The Design of a Cost-Effective Titanium Dioxide Photo-Catalyst for the Removal of Arsenic in Drinking WaterEPA Grant Number: SU831832
Title: The Design of a Cost-Effective Titanium Dioxide Photo-Catalyst for the Removal of Arsenic in Drinking Water
Investigators: Warner, John C. , Duggan, John
Current Investigators: Warner, John C. , Cannon, Amy , Duggan, John , Johnson, Abby , McGonigle, Michael , Mendum, Ted , Pyres, John
Institution: University of Massachusetts - Lowell , Wentworth Institute of Technology
EPA Project Officer: Nolt-Helms, Cynthia
Project Period: September 30, 2004 through May 30, 2005
Project Amount: $10,000
RFA: P3 Awards: A National Student Design Competition for Sustainability Focusing on People, Prosperity and the Planet (2004) RFA Text | Recipients Lists
Research Category: Nanotechnology , P3 Challenge Area - Water , Pollution Prevention/Sustainable Development , P3 Awards , Sustainability
Arsenic contamination of drinking water is a worldwide problem. Arsenic is dangerous to the developing fetus, causes blood problems, skin disease, and even cancer. The World Health Organization and the EPA have set a guideline of less than 0.010 mg/l arsenic in drinking water. While existing water treatment plants can meet this standard, the plants are concentrated in populated areas of the developed world. Construction and operational costs make meeting this standard using current technology prohibitive in developing countries. As growing populations require even larger quantities of clean water for drinking, arsenic contamination and the concomitant disease will severely limit economic development and quality of life attainable by people in these regions.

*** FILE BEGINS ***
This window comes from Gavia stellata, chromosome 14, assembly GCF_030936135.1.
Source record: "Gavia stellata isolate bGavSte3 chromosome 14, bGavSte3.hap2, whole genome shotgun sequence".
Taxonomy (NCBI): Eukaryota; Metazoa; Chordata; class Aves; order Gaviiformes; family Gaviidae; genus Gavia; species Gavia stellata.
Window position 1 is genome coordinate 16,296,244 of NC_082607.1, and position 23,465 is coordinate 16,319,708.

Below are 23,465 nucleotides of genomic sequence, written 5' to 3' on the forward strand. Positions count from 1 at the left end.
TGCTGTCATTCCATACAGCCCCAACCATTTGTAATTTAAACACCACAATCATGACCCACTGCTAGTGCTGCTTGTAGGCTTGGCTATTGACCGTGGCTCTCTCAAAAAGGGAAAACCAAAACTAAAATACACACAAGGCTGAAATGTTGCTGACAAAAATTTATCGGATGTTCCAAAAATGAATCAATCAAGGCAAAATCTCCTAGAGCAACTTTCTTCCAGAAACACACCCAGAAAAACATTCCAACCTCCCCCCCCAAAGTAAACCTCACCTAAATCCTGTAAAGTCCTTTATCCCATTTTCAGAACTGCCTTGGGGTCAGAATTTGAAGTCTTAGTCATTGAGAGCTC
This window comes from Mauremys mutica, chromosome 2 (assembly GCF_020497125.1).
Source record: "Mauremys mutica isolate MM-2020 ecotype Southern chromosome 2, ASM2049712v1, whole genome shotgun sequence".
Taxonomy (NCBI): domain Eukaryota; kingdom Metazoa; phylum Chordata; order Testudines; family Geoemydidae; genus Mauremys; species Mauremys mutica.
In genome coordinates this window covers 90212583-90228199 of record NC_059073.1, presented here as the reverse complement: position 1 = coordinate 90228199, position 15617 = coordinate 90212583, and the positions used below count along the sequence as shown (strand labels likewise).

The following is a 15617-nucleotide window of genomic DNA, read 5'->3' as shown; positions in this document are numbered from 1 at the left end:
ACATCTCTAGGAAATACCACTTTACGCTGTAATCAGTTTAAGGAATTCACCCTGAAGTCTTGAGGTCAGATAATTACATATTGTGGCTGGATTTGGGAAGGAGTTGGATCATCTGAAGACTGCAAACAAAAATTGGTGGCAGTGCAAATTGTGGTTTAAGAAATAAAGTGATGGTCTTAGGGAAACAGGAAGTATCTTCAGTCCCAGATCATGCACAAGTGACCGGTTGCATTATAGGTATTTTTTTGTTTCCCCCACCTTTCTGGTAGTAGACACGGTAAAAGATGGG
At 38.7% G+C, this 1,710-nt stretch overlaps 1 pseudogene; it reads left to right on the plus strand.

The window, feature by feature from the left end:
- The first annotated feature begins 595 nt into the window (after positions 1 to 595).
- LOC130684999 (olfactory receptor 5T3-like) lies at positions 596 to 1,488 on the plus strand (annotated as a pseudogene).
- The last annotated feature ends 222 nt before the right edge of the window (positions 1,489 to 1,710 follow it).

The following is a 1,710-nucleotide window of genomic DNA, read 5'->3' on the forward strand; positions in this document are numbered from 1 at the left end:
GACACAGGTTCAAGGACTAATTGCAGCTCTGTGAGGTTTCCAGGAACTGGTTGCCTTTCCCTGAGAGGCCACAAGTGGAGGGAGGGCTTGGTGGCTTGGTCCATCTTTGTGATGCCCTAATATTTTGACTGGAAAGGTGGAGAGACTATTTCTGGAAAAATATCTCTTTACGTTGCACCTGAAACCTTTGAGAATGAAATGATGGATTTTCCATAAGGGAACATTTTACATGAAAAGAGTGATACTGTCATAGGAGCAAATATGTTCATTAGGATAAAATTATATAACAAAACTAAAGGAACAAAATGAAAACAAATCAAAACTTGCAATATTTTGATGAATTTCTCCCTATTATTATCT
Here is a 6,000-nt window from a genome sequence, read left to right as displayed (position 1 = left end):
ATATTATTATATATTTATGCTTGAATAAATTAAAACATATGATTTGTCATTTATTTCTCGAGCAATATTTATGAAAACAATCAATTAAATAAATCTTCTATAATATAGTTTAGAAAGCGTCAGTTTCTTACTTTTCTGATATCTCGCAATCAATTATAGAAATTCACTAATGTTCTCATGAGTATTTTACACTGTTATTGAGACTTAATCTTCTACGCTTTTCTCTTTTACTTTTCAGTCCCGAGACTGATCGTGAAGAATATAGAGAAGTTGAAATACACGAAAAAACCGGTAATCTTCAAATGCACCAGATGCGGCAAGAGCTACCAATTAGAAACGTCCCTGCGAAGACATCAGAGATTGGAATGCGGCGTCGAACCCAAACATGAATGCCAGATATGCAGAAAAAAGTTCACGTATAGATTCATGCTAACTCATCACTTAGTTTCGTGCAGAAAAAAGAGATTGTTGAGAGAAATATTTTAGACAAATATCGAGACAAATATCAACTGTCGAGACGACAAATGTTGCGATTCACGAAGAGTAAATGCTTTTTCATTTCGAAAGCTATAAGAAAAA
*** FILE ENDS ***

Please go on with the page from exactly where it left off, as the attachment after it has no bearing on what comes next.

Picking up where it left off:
This proposal addresses the need for a cost-effective water treatment process capable of reducing arsenic concentrations in drinking water supplies for people in remote locations of the developing world to below the WHO/EPA standards. Our process is expected to be cheap and effective while requiring very little training to operate and maintain. The process is simple and does not require the extra addition of chemicals. The proposed process uses nely available short wavelength UV light emitting diodes coated with a titanium dioxide film in a palm-size device as a low-energy oxidant for trivalent and organic arsenic compounds. Iron scrap is used to irreversibly adsorb pentavalent (oxidized) arsenic. The process is not sensitive to the composition or pH of the supply water. The performance of the key technologies, oxidation and adsorption, will be evaluated experimentally in the Phase I program. A prototype device will be constructed during Phase II. Funding from WHO or the EPA will allow construction and delivery of devices after Phase II.
This grant will allow graduate students in the Green Chemistry program at UMass-Lowell to continue innovative work on titanium dioxide coatings. In addition, this project will be integrated into the curriculum at Wentworth Institute of Technology, where undergraduate students will integrate project work into their year-long environmental engineering Capstone-design project.